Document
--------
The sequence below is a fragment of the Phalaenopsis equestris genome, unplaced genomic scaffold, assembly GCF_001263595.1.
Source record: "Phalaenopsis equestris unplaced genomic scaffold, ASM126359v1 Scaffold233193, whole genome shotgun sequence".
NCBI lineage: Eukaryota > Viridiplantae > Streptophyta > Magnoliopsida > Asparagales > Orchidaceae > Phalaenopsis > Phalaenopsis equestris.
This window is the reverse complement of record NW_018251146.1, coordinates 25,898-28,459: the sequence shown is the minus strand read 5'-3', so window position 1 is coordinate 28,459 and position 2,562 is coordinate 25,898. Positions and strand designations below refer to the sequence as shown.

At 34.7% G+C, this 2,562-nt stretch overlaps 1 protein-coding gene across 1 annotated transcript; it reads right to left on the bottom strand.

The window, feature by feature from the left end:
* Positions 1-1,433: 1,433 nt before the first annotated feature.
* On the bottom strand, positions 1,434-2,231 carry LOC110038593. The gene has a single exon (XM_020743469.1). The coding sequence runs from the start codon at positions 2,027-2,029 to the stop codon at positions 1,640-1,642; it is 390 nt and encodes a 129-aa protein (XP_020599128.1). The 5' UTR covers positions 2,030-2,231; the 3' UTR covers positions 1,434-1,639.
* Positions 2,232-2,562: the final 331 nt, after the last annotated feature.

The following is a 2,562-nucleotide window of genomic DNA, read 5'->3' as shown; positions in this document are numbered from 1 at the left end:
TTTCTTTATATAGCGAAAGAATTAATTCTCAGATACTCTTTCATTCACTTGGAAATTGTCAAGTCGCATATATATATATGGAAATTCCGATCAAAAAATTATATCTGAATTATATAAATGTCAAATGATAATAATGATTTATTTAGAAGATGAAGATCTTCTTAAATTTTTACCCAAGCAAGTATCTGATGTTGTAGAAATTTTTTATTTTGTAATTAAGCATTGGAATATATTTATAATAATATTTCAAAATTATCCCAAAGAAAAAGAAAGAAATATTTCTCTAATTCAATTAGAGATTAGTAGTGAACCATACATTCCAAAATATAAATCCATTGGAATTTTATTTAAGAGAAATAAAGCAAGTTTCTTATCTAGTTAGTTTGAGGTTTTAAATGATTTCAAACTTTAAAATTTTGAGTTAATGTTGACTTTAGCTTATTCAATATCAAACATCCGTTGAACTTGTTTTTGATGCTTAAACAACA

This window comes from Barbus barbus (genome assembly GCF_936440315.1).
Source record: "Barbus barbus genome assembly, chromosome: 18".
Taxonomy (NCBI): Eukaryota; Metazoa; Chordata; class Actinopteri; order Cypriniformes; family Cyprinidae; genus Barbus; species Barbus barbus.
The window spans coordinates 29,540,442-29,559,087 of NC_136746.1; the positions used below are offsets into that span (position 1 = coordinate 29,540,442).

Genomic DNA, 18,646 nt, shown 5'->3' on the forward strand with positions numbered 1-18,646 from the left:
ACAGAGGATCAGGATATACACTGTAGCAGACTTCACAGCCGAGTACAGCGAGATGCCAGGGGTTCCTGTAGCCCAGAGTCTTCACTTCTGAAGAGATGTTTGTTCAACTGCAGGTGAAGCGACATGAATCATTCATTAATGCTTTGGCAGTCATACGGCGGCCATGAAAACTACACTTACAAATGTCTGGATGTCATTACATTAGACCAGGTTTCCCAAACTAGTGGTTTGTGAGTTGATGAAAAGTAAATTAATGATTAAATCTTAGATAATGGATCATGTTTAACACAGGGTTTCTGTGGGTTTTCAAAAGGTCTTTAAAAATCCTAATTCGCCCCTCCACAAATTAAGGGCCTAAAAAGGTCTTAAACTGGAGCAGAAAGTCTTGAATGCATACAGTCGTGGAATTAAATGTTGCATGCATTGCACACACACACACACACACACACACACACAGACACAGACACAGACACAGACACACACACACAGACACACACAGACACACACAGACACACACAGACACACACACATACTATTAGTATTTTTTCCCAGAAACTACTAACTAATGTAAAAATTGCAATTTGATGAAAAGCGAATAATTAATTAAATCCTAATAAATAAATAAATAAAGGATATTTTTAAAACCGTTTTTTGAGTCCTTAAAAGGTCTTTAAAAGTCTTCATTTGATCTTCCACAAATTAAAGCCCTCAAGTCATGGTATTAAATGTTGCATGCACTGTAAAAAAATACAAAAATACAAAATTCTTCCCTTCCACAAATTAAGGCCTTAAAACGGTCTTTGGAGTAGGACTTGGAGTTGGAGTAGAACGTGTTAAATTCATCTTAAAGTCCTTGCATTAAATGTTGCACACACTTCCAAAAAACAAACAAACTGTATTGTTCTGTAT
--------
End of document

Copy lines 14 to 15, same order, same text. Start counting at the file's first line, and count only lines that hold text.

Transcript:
Taxonomy (NCBI): Eukaryota; Metazoa; Chordata; class Actinopteri; order Cypriniformes; family Cyprinidae; genus Barbus; species Barbus barbus.
The window spans coordinates 29,540,442-29,559,087 of NC_136746.1; the positions used below are offsets into that span (position 1 = coordinate 29,540,442).